It seems the hip-hop wardrobe wasn’t fitting her too well anymore. In the interview, she praised Kendrick Lamar but had some critical words for the genre. “I also love that new Kendrick [Lamar] song [“Humble”]: ‘Show me somethin’ natural like ass with some stretch marks,’” she said. “I love that because it’s not ‘Come sit on my d*ck, suck on my c*ck.’ I can’t listen to that anymore. That’s what pushed me out of the hip-hop scene a little. It was too much ‘Lamborghini, got my Rolex, got a girl on my c*ck’ — I am so not that.”
Cyrus worked with heavy-hitter hip-hop producers like Mike Will Made-It and Pharrell Williams for her 2013 album Bangerz. She also notoriously performed her song “We Can’t Stop” at the 2013 MTV Music Video Awards, twerking with a selection of Black women behind her.
Some people have called Cyrus’ critique of hip-hop limiting. Treva B. Lindsey, a professor of women’s, gender and sexuality studies at Ohio State University told Mic, “I appreciate anyone critiquing sexism and misogyny in pop culture, but it’s fascinating that her critique goes to hip-hop culture and not culture more broadly.” A hip-hop choreographer and professor at the New School, Ana “Rokafella” Garcia, said, “Anybody whose exposure to hip-hop is limited to the mainstream, they’re only witnessing a small percentage of what really makes up hip-hop.”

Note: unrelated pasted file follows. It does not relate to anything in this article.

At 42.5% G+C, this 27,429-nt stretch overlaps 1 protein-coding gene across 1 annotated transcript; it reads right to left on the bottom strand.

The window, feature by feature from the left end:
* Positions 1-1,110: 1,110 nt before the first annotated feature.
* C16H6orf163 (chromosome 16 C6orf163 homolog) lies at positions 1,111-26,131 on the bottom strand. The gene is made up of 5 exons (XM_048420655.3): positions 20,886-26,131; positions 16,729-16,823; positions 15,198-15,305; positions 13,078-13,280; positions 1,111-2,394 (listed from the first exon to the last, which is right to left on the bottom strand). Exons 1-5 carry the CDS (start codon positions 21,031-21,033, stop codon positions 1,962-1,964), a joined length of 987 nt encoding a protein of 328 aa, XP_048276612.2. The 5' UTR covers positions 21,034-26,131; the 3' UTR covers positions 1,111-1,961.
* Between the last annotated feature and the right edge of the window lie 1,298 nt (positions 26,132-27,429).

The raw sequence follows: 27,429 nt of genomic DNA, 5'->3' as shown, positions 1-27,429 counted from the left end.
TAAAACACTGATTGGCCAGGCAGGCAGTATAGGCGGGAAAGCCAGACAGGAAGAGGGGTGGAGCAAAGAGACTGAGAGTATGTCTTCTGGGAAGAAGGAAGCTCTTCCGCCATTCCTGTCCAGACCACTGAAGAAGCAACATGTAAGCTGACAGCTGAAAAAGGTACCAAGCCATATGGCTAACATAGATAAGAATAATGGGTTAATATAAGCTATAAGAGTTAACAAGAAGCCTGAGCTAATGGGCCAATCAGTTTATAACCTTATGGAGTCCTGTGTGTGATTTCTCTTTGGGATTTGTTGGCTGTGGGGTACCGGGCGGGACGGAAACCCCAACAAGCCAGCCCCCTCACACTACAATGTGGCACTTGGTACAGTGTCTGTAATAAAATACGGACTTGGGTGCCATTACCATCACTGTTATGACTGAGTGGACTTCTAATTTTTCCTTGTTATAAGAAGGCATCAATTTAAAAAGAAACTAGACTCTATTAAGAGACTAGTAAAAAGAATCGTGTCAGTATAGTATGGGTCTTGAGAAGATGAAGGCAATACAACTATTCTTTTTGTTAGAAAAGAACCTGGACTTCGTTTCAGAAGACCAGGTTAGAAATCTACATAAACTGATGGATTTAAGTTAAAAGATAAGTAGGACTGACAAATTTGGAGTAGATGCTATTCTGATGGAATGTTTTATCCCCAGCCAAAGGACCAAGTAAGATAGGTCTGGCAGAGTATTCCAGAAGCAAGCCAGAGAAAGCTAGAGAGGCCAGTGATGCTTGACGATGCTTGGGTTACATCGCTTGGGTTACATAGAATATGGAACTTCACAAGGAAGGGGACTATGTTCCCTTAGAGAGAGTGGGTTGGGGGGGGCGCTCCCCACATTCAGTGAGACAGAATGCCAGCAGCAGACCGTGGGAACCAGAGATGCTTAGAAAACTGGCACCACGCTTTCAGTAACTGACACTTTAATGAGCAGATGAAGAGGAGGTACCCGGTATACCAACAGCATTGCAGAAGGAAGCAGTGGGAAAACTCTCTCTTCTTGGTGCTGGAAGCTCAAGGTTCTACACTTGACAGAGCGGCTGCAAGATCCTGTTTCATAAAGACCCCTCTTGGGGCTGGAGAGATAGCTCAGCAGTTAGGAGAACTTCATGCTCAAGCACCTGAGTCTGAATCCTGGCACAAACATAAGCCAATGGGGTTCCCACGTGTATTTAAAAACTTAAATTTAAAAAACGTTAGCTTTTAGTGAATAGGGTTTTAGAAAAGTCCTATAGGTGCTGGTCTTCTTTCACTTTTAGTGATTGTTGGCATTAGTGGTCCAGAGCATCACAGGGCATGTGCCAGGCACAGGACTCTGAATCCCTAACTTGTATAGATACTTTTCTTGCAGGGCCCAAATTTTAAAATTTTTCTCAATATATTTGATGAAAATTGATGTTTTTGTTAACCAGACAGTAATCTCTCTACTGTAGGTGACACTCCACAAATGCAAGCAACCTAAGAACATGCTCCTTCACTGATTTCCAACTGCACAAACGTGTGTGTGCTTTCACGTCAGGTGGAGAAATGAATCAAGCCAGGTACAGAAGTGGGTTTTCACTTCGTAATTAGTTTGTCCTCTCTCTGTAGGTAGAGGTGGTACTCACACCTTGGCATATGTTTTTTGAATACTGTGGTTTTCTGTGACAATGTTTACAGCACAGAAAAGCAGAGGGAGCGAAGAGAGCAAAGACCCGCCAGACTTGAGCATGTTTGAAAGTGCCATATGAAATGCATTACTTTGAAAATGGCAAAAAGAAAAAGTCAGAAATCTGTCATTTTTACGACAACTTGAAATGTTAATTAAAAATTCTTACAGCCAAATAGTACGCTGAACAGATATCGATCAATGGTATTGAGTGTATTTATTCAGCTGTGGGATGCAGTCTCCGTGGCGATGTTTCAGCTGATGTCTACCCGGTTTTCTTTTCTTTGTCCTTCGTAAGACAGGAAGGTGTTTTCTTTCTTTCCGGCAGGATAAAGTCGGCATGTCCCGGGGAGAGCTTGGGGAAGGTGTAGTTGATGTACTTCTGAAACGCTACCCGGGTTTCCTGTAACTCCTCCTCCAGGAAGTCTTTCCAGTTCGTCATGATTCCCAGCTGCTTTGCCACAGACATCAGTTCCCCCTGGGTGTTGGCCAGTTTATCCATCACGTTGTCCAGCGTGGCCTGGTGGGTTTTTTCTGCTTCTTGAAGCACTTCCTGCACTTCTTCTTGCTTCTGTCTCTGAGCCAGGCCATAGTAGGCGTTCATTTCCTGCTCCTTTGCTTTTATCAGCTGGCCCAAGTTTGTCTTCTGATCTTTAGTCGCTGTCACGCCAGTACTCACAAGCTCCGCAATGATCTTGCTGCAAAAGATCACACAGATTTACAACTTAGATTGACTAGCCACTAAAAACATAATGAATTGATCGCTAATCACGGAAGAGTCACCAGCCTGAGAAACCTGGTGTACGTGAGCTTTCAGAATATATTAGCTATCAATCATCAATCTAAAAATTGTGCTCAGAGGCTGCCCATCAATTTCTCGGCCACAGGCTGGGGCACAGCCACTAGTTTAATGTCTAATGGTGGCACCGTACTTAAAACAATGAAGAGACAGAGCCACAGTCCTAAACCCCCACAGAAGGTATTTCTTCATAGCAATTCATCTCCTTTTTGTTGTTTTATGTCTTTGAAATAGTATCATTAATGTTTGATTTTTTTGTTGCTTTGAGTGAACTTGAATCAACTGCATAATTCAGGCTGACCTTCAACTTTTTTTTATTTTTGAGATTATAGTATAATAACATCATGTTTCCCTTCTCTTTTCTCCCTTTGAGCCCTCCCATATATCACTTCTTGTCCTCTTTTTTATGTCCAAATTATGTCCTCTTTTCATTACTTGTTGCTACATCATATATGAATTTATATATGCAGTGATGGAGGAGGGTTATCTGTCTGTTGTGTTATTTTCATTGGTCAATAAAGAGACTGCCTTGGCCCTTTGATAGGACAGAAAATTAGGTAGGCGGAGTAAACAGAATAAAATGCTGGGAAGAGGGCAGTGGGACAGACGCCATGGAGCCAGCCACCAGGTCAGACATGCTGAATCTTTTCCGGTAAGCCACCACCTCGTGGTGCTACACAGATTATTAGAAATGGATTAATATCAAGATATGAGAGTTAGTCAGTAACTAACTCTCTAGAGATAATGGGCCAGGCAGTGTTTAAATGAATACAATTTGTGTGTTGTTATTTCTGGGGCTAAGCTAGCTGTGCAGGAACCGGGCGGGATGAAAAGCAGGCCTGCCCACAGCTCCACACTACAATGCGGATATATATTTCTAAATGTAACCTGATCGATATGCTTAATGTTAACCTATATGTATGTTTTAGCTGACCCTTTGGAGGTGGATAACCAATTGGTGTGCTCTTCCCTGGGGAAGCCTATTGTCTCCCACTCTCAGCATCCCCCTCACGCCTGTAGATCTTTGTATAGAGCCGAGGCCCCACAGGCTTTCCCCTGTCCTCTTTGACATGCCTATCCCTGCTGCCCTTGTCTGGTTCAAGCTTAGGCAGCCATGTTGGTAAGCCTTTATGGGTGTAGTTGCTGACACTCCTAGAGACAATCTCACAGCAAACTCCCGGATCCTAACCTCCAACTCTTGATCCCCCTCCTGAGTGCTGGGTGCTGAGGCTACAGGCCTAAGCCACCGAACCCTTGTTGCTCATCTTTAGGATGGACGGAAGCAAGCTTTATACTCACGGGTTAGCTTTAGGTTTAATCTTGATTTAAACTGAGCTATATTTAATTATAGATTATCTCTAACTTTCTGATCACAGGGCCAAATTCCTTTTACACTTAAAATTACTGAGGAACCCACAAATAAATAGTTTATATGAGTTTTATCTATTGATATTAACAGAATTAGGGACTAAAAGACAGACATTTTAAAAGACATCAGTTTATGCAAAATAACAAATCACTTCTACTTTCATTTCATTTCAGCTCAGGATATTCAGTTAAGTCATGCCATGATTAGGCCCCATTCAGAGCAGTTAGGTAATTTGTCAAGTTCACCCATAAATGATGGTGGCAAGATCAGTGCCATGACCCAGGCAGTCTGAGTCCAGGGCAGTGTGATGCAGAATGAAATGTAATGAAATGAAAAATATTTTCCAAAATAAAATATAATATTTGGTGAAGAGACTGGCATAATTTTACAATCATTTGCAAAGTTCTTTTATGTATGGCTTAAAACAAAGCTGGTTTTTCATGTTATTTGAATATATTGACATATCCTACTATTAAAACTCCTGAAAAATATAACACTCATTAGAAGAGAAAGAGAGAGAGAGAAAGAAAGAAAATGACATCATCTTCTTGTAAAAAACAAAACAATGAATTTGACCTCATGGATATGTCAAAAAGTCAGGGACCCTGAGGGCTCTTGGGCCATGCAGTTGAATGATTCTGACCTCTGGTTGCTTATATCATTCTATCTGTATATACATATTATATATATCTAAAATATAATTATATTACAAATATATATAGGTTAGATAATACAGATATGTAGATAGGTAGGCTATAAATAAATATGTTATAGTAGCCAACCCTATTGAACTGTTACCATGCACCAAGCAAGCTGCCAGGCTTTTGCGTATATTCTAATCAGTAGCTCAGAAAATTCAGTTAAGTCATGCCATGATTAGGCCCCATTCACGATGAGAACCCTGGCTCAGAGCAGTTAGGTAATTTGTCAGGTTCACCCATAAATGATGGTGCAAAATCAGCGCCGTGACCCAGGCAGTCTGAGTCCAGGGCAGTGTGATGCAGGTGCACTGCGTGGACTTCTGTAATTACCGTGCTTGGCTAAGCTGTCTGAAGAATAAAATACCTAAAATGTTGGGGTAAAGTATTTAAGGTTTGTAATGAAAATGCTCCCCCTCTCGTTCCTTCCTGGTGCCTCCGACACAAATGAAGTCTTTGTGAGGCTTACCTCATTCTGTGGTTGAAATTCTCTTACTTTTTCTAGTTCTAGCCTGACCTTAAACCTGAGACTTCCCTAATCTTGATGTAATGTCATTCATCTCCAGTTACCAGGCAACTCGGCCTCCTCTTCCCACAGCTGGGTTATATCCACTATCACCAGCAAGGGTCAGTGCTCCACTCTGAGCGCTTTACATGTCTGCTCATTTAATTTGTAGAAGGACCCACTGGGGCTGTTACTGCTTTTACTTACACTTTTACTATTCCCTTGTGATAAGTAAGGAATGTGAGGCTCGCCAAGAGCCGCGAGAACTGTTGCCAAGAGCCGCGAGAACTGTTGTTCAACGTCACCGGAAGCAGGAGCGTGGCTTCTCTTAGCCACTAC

And of course, Twitter had thoughts.
Miley Cyrus went from working with Juicy J and Wiz Khalifa to "I don't like Hip-Hop anymore" real quick. pic.twitter.com/n7ZXGvsimG